The Year Book of Daily Recreation and Information
T. Tegg, 1832 - Almanacs, British - 1643 pages
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Common terms and phrases
afterwards ancient appears arms beautiful begins birds body Book boys breaks called carried church comes common continued court custom death died duke early England fair fall feet fields flowers four garden give green hand head heart Henry hill James John kind king lady late leaves letter light lived London look lord manner March master mind month morning nature never night observed once passed person piece play poor present prince queen received reign remains round says season seems seen sets shillings side sing soon spring Sun rises sweet taken thing thou thought tion took town trees turned Twilight ends usually walk whole young
Page 1305 - The blessing of the LORD, it maketh rich, and he addeth no sorrow with it.
Page 227 - Here Reynolds is laid, and to tell you my mind, He has not left a wiser or better behind : His pencil was striking, resistless, and grand : His manners were gentle, complying, and bland ; Still born to improve us in every part, His pencil our faces, his manners our heart : To coxcombs averse, yet most civilly steering, When they judged without skill he was still hard of hearing.
Page 529 - ... loud sighings of an eastern wind, and his motion made irregular and inconstant, descending more at every breath of the tempest than it could recover by the libration and frequent weighing of his wings; till the little creature was forced to sit down and pant, and stay till the storm was over; and then it made a prosperous flight, and did rise and sing as if it had learned music and motion from an angel, as he passed sometimes through the air about his ministries here below: so is the prayer of...
Page 751 - Flying between the cold moon and the earth, Cupid all arm'd : a certain aim he took At a fair vestal throned by the west, And loosed his love-shaft smartly from his bow, As it should pierce a hundred thousand hearts : But I might see young Cupid's fiery shaft Quench'd in the chaste beams of the watery moon, And the imperial votaress passed on, In maiden meditation, fancy-free.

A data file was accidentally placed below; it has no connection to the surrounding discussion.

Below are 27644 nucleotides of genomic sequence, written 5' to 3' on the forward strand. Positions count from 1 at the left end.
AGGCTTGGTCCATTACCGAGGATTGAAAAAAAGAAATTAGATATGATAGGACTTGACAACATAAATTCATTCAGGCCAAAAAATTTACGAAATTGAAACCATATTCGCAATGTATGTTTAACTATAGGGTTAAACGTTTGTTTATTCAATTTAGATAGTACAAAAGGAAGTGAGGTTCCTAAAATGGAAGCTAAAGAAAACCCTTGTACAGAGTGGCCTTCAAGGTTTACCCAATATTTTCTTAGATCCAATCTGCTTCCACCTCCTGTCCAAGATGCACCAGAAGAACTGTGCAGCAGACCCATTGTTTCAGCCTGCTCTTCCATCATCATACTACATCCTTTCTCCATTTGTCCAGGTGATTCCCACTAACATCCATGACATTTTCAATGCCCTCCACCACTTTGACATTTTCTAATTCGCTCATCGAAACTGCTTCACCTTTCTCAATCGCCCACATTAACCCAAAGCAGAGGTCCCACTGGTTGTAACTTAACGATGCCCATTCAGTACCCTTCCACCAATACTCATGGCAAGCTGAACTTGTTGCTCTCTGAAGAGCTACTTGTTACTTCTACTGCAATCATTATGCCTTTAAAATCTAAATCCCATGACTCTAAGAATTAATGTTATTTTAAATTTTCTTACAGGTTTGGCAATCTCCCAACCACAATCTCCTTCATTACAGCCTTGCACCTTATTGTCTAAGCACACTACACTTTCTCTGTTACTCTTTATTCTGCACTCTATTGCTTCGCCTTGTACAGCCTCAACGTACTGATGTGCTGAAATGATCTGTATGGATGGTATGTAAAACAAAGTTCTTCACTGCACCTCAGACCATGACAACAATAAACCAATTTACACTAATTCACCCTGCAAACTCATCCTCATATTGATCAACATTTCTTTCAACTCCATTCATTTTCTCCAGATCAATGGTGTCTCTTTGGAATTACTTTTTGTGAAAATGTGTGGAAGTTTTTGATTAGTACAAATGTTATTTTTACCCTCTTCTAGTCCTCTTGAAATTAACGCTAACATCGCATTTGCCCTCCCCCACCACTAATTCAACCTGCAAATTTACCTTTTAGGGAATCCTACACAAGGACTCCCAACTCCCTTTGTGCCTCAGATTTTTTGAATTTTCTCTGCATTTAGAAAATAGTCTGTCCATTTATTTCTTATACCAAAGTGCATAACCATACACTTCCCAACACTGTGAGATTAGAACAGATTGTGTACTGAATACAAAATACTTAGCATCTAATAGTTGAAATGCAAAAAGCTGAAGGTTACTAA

Page 1141 - Like leaves on trees the race of man is found, Now green in youth, now withering on the ground; Another race the following spring supplies; They fall successive, and successive rise: So generations in their course decay; So flourish these, when those are pass'd away.
Page 155 - ... profaneness, gaming, and all dissoluteness, and as it were total forgetfulness of God, (it being Sunday evening,) which this day se'nnight I was witness of, the King sitting and toying with his concubines, Portsmouth, Cleveland...
Page 389 - ... is so sprightly up, as that it has, not only wherewith to guard well its own freedom and safety, but to spare and to bestow upon the solidest and sublimest points of controversy and new invention, it betokens us not degenerated nor drooping to a fatal decay...
Page 409 - And in each pillar there is a ring, And in each ring there is a chain; That iron is a cankering thing, For in these limbs its teeth remain. With marks that will not wear...
Page 351 - RULES to know when the Moveable Feasts and Holy-days begin. TOASTER-DAY (on which the rest depend) is always the First -*-* Sunday after the Full Moon which happens upon, or next after the Twenty-first Day of March ; and if the Full Moon happens upon a Sunday, Easter-Day is the Sunday after.
Page 977 - I have greater witness than that of John ; for the works which the Father hath given me to finish, the same works that I do, bear witness of me, that the Father hath sent me.